Researchers have found a compound that tumors make when they are likely to spread, and said they hope to use to it predict which patients are most at risk of dying from their cancers.
And experiments in mice show there may be a way to block the protein, preventing cancer from spreading and becoming deadly.
The findings, published in the Journal of Clinical Investigation, are at a very early stage. But a team at the National Institutes of Health, the University of Hong Kong and elsewhere said on Tuesday they will work to develop both a test and, perhaps, a treatment.
The protein is called CPE-delta N and ordinarily plays a role in processing insulin and other hormones.
"This form is present in large amounts in primary tumors that have spread or metastasized," said Y. Peng Loh of the NIH's National Institute of Child Health and Human Development.
"As everyone knows, cancer cells break away from the primary tumor, pass through surrounding tissues into lymph and blood vessels and these cancer cells then travel through the body and form tumors elsewhere."
This spread of tumors usually kills cancer patients. Early stage cancers that can be completely removed or destroyed usually do not kill the patient.
They tested the tumors of 18 patients with stage 2 liver cancer, which has spread but only within the liver.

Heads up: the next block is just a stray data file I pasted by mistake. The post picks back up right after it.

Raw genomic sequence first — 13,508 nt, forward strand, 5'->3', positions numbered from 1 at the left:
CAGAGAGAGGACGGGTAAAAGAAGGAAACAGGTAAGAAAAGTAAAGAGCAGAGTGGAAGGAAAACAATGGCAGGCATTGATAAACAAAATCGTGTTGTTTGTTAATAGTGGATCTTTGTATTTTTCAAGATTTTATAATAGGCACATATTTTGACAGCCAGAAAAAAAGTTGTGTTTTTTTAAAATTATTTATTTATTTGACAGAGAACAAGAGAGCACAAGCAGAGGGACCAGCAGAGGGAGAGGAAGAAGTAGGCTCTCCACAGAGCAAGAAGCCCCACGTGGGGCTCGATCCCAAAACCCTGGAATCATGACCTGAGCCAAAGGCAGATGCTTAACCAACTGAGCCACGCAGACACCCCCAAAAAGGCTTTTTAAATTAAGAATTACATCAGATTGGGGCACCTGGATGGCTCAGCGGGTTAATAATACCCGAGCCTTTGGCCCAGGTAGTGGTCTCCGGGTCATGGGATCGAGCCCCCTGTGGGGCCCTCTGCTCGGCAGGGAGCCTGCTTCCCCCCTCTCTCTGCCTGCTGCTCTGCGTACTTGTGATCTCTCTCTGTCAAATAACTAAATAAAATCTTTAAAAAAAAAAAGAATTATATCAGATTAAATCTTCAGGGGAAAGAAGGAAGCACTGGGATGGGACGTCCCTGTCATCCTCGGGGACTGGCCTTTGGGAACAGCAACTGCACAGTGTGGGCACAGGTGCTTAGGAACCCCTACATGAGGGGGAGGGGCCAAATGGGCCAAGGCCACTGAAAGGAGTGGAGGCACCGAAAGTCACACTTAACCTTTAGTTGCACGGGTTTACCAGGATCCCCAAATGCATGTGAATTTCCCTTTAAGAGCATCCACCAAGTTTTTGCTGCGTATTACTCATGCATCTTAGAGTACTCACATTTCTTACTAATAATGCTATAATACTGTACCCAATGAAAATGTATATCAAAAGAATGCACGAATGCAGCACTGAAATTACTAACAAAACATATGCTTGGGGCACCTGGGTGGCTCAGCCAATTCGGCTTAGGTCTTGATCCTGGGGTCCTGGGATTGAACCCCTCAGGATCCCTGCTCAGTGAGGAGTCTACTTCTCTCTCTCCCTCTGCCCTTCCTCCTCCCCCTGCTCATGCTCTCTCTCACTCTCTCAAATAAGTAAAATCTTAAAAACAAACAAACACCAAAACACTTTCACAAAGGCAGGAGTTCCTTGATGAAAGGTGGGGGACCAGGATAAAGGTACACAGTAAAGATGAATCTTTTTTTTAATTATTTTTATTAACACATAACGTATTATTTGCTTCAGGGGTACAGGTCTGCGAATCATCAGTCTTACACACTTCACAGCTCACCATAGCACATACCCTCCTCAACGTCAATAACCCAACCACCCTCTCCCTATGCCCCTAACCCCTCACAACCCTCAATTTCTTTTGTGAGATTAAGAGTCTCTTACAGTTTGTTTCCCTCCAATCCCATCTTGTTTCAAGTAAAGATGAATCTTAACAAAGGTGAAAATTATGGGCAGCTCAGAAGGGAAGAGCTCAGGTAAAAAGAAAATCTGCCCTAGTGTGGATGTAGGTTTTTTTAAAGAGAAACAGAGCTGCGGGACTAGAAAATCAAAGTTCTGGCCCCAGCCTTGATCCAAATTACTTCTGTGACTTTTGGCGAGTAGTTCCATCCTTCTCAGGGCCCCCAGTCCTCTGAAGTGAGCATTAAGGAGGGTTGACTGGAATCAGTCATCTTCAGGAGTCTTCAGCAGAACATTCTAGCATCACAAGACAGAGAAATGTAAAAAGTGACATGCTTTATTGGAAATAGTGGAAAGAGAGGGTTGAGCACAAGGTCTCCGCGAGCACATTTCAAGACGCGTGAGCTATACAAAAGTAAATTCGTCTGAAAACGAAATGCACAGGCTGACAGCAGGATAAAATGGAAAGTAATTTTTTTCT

"These patients would normally be told by their physicians that the cancer not likely to recur," Loh told reporters in a telephone briefing. They would not get chemotherapy after surgery.
Thirteen of the patients had low levels of CPE-delta N, and 10 of them were still cancer-free three years after surgery. However, three with low CPE-delta N levels did have their cancer come back, giving the test a 77 percent accuracy level in clearing patients.
Five of the original 18 had high levels of CPE-delta N and four of them did have their cancer come back, Loh said -- a 90 percent accuracy rate.
Ideally, if the results are confirmed, patients with high CPE-delta N levels could get extra chemotherapy or radiation to control the risk of spread, Loh said.
Other tests showed similar results, the researchers said, notably in 14 patients with pheochromocytoma, a rare tumor of the adrenal glands, and paraganglioma, another rare tumor. Both mostly affect children and adolescents.
"Testing for CPE-delta N, if combined with existing diagnostic methods, offers the possibility of more accurately estimating the chances that a cancer will spread," said NICHD director Dr. Alan Guttmacher.
The researchers also suppressed CPE-delta N in mice using an experimental approach called antisense and found tumors implanted into the animals did not spread. Antisense is a way to block the activity of genes.
"This offers the potential for developing a cure for certain types of cancers using antisense to CPE-delta N," Loh said.
Loh said her team is also studying how the CPE-delta N gene gets activated in tumors in the first place.
"If we can find out what will shut it down we might be able to find some small molecule that might shut down this gene in some other way besides antisense," she said. Small molecules can usually be made into drugs that can be taken as pills and would be far easier to develop into treatments than antisense.